Deciding Boolean Algebra with Presburger Arithmetic
 J. of Automated Reasoning
"... Abstract. We describe an algorithm for deciding the firstorder multisorted theory BAPA, which combines 1) Boolean algebras of sets of uninterpreted elements (BA) and 2) Presburger arithmetic operations (PA). BAPA can express the relationship between integer variables and cardinalities of unbounded ..."
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Cited by 31 (26 self)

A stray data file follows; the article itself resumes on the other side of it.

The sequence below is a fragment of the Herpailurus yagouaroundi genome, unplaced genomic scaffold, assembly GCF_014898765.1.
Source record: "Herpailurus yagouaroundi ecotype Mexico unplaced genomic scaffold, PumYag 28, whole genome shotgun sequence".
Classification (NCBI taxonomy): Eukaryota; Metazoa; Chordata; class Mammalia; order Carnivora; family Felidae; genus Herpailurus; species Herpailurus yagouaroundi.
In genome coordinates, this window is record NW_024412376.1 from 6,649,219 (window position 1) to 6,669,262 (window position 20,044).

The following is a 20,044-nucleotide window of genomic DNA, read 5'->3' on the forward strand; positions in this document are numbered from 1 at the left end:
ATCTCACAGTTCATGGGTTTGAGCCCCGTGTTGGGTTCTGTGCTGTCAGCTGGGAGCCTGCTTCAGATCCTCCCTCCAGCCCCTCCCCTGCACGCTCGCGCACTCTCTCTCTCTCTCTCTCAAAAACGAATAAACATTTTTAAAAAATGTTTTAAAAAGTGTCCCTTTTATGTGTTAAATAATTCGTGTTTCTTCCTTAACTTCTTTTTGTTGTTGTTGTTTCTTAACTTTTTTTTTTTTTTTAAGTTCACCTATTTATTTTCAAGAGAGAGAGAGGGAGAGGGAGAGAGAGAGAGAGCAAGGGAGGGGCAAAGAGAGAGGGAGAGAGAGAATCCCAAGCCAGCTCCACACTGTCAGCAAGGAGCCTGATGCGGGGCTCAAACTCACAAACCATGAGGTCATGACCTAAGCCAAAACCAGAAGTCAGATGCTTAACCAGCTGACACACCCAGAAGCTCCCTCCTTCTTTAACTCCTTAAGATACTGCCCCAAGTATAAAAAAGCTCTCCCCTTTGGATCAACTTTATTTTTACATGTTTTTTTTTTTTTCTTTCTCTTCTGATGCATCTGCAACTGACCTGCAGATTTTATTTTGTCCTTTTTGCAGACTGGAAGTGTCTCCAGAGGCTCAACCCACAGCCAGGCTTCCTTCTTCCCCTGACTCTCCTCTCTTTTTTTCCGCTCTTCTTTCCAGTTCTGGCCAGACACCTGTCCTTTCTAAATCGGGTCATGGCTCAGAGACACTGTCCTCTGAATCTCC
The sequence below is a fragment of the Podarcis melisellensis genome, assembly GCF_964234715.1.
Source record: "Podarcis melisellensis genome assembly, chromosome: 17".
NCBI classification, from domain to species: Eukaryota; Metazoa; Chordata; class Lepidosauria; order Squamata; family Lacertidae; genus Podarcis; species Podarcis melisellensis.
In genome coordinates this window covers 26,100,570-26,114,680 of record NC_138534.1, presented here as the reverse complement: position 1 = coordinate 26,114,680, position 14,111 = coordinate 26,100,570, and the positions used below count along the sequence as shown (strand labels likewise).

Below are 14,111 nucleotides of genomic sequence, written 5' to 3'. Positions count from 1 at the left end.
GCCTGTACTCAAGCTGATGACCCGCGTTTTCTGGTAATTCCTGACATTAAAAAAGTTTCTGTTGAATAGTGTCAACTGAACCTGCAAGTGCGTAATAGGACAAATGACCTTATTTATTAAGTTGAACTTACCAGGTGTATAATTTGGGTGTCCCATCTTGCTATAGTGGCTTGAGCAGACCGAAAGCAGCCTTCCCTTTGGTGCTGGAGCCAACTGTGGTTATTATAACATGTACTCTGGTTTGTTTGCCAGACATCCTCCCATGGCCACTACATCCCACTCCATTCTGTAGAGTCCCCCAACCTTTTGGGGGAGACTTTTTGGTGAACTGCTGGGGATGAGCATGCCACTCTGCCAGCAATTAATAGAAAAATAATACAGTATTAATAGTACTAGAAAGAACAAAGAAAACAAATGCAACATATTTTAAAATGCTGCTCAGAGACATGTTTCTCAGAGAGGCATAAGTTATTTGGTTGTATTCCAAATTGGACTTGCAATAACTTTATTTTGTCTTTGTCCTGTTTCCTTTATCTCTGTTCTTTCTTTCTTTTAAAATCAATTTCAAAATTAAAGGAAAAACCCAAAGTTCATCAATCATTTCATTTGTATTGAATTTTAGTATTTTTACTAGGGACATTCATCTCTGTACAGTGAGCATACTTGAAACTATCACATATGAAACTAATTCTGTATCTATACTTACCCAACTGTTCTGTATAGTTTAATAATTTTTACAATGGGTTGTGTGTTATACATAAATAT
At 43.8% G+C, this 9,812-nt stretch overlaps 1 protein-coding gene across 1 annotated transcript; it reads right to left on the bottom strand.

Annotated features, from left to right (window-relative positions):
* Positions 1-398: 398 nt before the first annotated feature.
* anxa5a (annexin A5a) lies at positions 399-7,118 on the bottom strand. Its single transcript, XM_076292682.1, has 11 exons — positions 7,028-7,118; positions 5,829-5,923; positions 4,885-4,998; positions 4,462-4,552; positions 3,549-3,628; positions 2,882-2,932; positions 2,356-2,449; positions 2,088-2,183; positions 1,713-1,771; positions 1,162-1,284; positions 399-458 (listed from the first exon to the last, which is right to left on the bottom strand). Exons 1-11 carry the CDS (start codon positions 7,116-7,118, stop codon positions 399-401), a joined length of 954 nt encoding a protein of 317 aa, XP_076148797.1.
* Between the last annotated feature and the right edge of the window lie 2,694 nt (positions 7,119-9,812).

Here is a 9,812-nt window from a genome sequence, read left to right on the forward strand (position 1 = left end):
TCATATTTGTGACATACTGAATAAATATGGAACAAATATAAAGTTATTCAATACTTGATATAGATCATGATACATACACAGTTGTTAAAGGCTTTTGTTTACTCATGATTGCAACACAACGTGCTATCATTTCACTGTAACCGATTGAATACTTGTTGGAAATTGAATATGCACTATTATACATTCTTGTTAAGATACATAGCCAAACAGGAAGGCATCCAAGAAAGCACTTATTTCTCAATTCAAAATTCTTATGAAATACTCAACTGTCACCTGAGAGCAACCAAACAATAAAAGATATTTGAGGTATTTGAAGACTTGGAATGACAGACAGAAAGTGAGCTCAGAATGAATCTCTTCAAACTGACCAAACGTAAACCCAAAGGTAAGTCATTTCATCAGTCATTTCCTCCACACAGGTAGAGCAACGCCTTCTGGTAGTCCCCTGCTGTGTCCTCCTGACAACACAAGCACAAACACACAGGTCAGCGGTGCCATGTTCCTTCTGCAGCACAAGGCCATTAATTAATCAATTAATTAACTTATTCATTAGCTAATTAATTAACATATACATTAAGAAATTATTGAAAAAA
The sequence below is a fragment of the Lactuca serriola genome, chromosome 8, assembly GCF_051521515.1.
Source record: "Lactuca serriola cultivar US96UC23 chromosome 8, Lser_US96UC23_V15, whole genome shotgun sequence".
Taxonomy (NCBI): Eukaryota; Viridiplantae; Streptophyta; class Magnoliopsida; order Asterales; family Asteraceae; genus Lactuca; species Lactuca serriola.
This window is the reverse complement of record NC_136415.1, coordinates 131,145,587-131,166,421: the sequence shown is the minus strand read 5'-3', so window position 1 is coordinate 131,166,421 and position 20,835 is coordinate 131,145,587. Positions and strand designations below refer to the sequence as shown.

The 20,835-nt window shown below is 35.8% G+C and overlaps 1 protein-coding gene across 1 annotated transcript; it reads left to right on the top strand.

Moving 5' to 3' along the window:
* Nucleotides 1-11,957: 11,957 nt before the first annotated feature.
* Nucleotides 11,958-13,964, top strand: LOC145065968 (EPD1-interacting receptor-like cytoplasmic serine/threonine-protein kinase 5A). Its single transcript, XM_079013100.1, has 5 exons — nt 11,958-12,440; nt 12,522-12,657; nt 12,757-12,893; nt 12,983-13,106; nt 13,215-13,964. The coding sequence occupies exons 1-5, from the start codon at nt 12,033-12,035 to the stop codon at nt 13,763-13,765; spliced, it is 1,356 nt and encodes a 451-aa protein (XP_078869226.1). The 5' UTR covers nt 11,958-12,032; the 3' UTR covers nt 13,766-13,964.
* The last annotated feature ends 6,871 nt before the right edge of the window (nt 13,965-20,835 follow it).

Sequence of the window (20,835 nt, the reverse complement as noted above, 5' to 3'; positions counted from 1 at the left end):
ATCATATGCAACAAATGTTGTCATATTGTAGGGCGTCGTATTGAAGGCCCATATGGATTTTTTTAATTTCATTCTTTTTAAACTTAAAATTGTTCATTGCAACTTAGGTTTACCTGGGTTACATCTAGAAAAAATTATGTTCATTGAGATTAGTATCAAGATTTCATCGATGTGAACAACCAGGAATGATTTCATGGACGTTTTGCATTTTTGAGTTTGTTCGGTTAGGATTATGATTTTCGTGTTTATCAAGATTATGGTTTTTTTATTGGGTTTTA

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Abstract. We describe an algorithm for deciding the firstorder multisorted theory BAPA, which combines 1) Boolean algebras of sets of uninterpreted elements (BA) and 2) Presburger arithmetic operations (PA). BAPA can express the relationship between integer variables and cardinalities of unbounded finite sets, and supports arbitrary quantification over sets and integers. Our original motivation for BAPA is deciding verification conditions that arise in the static analysis of data structure consistency properties. Data structures often use an integer variable to keep track of the number of elements they store; an invariant of such a data structure is that the value of the integer variable is equal to the number of elements stored in the data structure. When the data structure content is represented by a set, the resulting constraints can be captured in BAPA. BAPA formulas with quantifier alternations arise when verifying programs with annotations containing quantifiers, or when proving simulation relation conditions for refinement and equivalence of program fragments. Furthermore, BAPA constraints can be used for proving the termination of programs that manipulate data structures, as well as